Reprinted from New York Post:
Summer vacation might be glorious with its promise of beach time, sun and sprinklers, but for many children, it can be a time when school-year learning is lost. Studies differ, but on average, kids can lose up to two months of learning; the impact is far greater for disadvantaged kids. “By fifth grade, [they] can be 2¹/₂ to three years behind based on summer loss alone,” says Maggie Jacobs, director of educational programs at the New York Public Library.
To help combat the summer slide, the NYPL, along with the separate Queens and Brooklyn library systems, has launched the annual #SummerReading challenge. In this monthlong celebration, each NYPL branch has its own kickoff involving different programs and book giveaways; there’s also a reading essay contest where kids can write about their favorite book and potentially win tickets to see a game at Yankee Stadium.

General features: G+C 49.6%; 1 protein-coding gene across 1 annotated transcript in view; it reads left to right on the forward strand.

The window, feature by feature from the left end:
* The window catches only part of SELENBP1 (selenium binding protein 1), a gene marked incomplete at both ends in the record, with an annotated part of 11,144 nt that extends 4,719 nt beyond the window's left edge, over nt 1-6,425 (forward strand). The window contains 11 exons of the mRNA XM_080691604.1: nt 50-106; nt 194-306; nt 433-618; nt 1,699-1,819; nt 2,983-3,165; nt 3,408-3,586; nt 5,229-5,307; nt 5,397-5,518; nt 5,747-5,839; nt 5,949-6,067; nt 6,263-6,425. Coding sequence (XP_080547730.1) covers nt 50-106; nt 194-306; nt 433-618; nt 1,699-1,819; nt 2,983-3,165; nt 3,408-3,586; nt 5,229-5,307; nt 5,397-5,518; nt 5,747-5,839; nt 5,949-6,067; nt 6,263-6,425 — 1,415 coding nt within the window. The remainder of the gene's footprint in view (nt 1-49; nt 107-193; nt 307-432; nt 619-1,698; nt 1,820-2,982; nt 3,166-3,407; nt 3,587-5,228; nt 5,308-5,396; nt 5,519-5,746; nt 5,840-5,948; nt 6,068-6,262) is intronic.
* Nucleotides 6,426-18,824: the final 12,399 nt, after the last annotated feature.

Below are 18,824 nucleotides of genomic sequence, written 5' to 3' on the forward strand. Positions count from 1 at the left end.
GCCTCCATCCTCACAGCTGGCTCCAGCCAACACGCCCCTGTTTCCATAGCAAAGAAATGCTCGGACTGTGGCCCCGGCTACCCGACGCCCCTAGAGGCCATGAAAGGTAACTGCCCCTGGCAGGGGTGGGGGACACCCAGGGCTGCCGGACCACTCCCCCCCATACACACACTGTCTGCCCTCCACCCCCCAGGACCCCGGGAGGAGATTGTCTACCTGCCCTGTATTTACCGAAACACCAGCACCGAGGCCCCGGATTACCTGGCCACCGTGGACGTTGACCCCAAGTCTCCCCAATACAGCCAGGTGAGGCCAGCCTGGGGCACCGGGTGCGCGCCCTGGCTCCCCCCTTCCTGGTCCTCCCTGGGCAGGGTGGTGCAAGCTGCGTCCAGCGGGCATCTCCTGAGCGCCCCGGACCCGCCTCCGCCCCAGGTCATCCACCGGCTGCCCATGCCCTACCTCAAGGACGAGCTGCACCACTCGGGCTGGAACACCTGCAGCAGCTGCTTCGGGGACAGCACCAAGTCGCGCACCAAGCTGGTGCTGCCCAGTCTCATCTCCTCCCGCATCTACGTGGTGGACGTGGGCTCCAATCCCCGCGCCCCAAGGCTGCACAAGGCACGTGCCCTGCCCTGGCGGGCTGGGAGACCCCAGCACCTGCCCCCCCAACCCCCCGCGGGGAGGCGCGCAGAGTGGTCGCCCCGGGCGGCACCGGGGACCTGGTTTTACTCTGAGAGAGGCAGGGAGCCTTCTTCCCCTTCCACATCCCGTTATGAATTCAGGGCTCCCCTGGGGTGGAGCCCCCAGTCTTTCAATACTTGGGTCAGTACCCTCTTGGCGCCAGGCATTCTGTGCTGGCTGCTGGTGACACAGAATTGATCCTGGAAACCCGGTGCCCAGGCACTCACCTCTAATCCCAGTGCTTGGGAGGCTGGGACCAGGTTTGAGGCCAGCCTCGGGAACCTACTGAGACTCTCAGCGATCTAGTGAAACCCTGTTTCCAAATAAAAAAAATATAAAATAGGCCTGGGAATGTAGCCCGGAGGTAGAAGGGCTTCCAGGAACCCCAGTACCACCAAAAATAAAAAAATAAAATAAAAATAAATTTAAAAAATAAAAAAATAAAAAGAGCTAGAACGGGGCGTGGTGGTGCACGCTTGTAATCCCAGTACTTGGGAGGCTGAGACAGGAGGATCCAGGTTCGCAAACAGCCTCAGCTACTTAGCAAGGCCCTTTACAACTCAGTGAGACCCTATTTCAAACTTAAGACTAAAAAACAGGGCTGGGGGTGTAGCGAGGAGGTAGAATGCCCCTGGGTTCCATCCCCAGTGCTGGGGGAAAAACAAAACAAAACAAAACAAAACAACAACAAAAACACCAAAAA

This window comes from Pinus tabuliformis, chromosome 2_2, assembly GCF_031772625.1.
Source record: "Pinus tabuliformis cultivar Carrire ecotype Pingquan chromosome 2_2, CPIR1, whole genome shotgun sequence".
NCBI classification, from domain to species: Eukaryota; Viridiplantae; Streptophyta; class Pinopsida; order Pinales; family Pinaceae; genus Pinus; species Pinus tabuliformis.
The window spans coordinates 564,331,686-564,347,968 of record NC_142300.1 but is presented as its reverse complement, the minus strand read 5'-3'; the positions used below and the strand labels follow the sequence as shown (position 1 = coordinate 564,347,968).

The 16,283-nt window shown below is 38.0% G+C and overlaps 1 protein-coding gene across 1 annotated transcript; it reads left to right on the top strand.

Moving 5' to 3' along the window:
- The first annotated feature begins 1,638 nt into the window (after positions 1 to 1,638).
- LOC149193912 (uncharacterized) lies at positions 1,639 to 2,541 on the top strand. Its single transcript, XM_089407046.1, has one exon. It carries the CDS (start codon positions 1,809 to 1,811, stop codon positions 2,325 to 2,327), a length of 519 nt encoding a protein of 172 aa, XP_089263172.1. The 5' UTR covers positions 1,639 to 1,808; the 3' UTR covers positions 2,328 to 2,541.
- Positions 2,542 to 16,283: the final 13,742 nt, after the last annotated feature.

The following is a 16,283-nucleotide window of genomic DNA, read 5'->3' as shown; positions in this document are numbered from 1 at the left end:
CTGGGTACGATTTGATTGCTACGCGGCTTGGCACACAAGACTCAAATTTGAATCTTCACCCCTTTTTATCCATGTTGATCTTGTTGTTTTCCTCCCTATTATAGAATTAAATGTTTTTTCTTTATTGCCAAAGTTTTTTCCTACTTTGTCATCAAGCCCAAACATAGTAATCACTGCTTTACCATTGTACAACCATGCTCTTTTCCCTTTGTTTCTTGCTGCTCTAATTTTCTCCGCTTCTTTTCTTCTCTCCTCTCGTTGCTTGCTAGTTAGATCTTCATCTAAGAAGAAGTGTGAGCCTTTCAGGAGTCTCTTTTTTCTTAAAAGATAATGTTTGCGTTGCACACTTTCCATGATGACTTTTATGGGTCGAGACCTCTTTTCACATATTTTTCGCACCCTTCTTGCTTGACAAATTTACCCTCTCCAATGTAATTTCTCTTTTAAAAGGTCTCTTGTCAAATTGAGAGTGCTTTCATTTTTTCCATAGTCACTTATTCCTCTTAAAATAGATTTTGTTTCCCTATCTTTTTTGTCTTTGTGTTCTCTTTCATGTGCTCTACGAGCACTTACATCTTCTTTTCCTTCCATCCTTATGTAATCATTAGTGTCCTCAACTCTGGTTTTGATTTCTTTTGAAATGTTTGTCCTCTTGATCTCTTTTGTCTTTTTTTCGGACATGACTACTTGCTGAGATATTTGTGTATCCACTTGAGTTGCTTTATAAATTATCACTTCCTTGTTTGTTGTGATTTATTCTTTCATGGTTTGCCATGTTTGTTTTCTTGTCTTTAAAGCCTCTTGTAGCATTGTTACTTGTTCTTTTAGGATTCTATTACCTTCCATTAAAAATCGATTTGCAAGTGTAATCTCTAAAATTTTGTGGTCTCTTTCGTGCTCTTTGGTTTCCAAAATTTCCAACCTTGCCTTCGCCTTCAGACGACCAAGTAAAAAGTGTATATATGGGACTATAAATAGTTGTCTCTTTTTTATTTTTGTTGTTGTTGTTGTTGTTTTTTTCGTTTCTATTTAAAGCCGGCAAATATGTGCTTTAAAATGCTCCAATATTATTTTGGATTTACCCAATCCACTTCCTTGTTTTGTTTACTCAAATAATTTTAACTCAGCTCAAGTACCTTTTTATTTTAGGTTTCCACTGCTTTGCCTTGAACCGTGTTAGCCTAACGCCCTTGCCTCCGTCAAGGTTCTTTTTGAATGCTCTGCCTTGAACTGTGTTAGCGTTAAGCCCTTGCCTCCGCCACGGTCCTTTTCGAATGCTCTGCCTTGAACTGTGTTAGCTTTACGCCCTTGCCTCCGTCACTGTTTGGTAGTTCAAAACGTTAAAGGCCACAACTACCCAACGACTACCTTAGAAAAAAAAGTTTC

This year’s NYPL Challenge theme is outer space, which will be demonstrated in technology programs, robotics classes and science storytimes featuring scientists. A Challenge game-board reading chart and stickers (available at neighborhood branches) allows kids to track their reading progress throughout the season.
“Summer is a great time to build reading engagement. They don’t have homework, and they have time to hunker down with a good book,” says Jacobs. “We ask kids to read 20 minutes a day. Librarians love to get the perfect book into a kids’ hands. The best thing parents can do [this summer] is take their kids to a library.” The most heartening news about the slide? According to Jacobs, “There’s research that says that an under-resourced child who loves to read will do better — academically and in life — than a rich kid who doesn’t like to read.”